As I've noted before, for over fifty years, Alfred Hitchcock’s Mystery Magazine has been one of the foremost publishers of mystery, crime, and suspense short stories. AHMM each month publishes mystery fiction of the broadest range and the highest quality, featuring every subgenre of mystery fiction. Several of the biggest names in crime and mystery writing have contributed over the decades, and stories published in AHMM have won dozens of writing awards. Quite simply, AHMM is one of the premier publications anywhere in the world for short story writers.
Joan Druett is renowned as both a maritime historian and historic mystery writer; from a crime/thriller perspective she is acclaimed for her ‘Wiki Coffin’ mysteries set on colonial-era sailing ships, in particular the United States Exploring Expedition (the exploration, survey, and travel around the Pacific 'South Seas' by the United States Navy in 1838-1842). Wiki Coffin is a translator for the Expedition, and has been described as "a Maori detective with the physical attributes of a Hurricanes rugby player" (for you US readers, just imagine one of the Pacific Islands-descent linebackers in the NFL, and you'll get the drift)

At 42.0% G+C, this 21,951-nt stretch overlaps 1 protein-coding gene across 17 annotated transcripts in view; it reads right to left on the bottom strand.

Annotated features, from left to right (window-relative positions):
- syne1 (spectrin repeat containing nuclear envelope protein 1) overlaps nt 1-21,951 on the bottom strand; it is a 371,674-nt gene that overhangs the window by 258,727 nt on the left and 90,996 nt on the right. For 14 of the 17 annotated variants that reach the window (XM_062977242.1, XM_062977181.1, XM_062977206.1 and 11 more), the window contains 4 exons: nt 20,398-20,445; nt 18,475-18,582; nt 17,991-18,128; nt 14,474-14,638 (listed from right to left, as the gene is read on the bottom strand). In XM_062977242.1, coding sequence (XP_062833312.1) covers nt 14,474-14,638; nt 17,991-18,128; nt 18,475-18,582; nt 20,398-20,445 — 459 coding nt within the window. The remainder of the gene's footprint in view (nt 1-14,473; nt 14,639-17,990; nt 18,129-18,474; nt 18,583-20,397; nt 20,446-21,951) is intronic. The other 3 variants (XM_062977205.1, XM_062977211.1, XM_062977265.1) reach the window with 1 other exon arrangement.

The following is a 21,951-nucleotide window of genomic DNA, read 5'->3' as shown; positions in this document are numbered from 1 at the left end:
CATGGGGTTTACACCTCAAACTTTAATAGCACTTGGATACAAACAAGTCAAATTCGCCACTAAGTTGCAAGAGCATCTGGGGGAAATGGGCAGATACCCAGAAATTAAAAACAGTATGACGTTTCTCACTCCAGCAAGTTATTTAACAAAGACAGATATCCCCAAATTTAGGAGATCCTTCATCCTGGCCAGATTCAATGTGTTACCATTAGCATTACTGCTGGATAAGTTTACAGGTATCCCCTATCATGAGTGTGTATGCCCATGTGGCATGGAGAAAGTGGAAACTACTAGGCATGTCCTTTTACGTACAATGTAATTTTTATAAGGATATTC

Since first falling in love with maritime history, Druett has written 18 fiction and non-fiction books. You can read the first chapter of DEADLY SHOALS, Druett's most recent Wiki Coffin mystery novel, HERE. The Wiki Coffin series includes four novels, and now three short stories (that I know of) that have been published in AHMM.
According to the AHMM website, in the June issue "We also celebrate the return of another popular character as Joan Druett fills in some details of the personal history of Wiki Coffin, her Maori translator and investigator in the Age of Sail; in "Kidnapped," Coffin employs his deductive skills while he waits aboard ship for his captain to complete his jury duty." Druett's cover-featured short story is one of seven brand new mystery short stories in the June 2010 issue of AHMM (along with a classic mystery short story, "Sleeping Dog" by Ross Macdonald).
So it looks like a great issue to get your hands on.